My eyes lit up when I saw it—after a long hot day spent trekking in the Amazon, ant bites up and down my arms and sweat pooling in my clothes, I’d reached the lodge. It was constructed in the ancient style, on stilts to protect it from flooding, with the sides completely open to the outside to maximize whatever rare breezes come up in the rainforest. It makes the lodge as cool as possible without electricity for air conditioners or fans, but leaves it fully exposed to whatever wildlife decides to come visit. I was hoping to see a panther, but maybe not on the way to the bathroom.
No panthers invaded the lodge while I was there, but I did get to know a pair of macaws very well indeed. The magnificent, muscular red birds would wander the lodge, fully and completely habituated to humans—that’s a nice way of saying they were a little bratty. They’d invade my room, fly my e-reader to the roof and then drop it, poop on my dresser, make off with my socks.
I was in the Amazon to research animals for my new middle-grade fantasy series, The Lost Rainforest, but the lodge that was hosting me is also home to a long-term macaw study—tens of thousands congregate at the clay lick nearby, seeking out salts to neutralize the toxins present in all jungle greenery. I asked one of the scientists working there what the story was with the tamed parrots.
He explained to me that macaws will lay clutches of 2-4 eggs, but only the first two to hatch get any food whatsoever. The third and fourth eggs are there for insurance, but are ignored by their parents and left to starve. The pair of macaws at the lodge, he explained, were the third and fourth eggs of a clutch. They’d been rescued by soft-hearted researchers who had been with the project, and now the humans at the lodge were stuck with them.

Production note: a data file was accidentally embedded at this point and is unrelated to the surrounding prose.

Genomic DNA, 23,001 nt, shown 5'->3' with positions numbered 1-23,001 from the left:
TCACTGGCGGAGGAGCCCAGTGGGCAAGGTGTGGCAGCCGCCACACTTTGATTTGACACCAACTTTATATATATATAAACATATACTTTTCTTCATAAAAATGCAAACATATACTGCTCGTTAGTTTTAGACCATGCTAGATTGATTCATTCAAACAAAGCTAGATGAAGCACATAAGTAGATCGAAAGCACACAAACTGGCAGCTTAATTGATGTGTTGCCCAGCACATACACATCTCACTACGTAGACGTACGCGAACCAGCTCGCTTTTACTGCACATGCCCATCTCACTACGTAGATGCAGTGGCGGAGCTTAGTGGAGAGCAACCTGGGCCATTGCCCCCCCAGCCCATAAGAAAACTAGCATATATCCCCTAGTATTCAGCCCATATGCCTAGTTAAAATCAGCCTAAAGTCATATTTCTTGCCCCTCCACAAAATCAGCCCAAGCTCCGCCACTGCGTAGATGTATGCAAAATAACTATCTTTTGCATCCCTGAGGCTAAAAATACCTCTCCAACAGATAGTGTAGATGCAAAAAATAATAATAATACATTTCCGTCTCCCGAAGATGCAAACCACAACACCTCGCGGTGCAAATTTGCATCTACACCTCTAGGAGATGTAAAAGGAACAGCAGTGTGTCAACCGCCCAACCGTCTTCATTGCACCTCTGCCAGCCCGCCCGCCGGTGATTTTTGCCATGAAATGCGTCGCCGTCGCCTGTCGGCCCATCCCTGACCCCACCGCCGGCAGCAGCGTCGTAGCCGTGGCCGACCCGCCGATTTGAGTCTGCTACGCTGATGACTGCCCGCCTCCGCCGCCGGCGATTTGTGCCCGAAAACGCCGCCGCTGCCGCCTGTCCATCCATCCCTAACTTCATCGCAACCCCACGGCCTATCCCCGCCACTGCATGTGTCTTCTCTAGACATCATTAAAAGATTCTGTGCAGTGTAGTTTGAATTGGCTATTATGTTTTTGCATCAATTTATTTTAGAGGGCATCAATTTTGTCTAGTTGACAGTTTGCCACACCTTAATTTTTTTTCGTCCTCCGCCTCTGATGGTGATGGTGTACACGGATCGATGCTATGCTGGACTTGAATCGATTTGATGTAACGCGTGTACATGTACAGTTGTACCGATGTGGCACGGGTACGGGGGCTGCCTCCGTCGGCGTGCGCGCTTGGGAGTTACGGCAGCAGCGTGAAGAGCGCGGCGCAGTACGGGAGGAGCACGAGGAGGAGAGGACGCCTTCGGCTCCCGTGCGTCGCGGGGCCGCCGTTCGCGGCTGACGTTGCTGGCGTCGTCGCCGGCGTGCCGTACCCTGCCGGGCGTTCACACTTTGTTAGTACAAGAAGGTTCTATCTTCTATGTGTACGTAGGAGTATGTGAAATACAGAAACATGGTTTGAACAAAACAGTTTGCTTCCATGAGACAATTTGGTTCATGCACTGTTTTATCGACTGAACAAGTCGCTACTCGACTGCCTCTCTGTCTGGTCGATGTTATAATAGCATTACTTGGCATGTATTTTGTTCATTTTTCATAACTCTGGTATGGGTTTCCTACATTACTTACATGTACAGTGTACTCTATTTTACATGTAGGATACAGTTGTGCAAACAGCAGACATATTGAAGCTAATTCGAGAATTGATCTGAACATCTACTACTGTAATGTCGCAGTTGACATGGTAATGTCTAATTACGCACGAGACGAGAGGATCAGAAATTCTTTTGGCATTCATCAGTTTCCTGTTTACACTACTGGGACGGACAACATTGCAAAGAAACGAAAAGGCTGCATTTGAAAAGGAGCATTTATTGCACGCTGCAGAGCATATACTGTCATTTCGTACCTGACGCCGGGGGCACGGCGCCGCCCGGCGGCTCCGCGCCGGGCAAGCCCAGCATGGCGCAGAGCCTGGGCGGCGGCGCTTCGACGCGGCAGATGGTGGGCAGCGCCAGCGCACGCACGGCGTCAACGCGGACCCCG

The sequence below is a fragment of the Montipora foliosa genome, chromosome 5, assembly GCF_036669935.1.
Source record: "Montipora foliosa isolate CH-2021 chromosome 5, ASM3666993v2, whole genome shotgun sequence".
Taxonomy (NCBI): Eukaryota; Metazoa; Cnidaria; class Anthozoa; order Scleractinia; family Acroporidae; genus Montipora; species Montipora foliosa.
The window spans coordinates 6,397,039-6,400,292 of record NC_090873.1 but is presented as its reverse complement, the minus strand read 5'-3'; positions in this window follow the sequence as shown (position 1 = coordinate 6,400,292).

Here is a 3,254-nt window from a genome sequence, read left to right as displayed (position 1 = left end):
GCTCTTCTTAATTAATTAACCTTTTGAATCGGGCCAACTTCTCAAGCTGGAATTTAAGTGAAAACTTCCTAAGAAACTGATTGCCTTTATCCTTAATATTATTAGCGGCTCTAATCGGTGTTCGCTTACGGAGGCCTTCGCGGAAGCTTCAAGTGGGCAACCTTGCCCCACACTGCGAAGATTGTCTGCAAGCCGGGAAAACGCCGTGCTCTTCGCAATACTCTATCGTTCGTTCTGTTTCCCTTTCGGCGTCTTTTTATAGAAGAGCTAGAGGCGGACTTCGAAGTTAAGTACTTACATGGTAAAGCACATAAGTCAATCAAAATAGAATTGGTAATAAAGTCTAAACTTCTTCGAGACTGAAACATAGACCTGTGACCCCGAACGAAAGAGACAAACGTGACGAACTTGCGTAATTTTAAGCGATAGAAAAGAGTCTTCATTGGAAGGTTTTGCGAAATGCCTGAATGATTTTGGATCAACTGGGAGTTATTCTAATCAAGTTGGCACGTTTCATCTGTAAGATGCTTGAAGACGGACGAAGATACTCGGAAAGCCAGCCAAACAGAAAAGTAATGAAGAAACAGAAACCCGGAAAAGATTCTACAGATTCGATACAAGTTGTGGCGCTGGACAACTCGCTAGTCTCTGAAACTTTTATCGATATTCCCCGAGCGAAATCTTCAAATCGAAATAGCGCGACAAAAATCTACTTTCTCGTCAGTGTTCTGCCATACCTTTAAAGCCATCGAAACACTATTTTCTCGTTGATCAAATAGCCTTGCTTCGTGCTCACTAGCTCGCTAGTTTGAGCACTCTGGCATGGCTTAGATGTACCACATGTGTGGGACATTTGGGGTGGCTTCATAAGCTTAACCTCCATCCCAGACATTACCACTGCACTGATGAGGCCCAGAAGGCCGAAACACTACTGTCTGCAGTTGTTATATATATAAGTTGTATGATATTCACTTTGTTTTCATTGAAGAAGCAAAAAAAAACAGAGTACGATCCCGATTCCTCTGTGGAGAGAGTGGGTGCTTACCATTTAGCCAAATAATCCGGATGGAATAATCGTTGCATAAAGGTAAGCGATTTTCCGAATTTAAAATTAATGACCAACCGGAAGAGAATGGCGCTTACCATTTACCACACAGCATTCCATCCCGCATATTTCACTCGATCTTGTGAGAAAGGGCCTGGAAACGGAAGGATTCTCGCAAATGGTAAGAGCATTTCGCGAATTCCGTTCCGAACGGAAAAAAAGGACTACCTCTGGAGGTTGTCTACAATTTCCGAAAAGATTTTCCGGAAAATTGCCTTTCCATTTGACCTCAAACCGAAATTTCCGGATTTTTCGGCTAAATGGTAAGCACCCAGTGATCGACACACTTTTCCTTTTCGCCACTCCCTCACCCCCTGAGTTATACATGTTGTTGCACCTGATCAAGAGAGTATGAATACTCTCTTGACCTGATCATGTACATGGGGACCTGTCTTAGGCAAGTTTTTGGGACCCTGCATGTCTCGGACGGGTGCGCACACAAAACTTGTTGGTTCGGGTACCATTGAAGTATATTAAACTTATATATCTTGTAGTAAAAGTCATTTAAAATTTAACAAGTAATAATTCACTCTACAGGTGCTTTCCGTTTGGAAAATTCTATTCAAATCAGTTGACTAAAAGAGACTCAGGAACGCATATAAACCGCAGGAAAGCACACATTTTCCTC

The Lost Rainforest is about five young animals banding together to save their magical rainforest home, and one of the characters is a macaw. I knew right then that I’d base him on one of those local macaws at the lodge; in my story he’s the third to hatch, and owes his life to his rescuer—for good and for bad.
Beyond giving me a character study for my book, the story of those macaws also complicated one of my rainforest assumptions. I couldn’t get the image out of my mind of one of those gruff researchers, breaking the scientific mandate not to interfere, hand-feeding a baby parrot, in a jungle lodge days from civilization. I tend to think of human interference as the enemy for the rainforests, that we can only bring suffering when we come into contact with a place like the Amazon. But the story of those two prankish macaws was the opposite. For those two birds, at least, human intervention was a source of good, of life itself.
Eliot Schrefer is the acclaimed author of nearly a dozen books for readers from middle-grade to YA to adult. Among his honors: two of his novels about great apes, Endangered and Threatened, were National Book Award Finalists, and his series Spirit Animals made the best-seller lists of both The New York Times and USA Today. Learn more about Eliot’s work at www.eliotschrefer.com.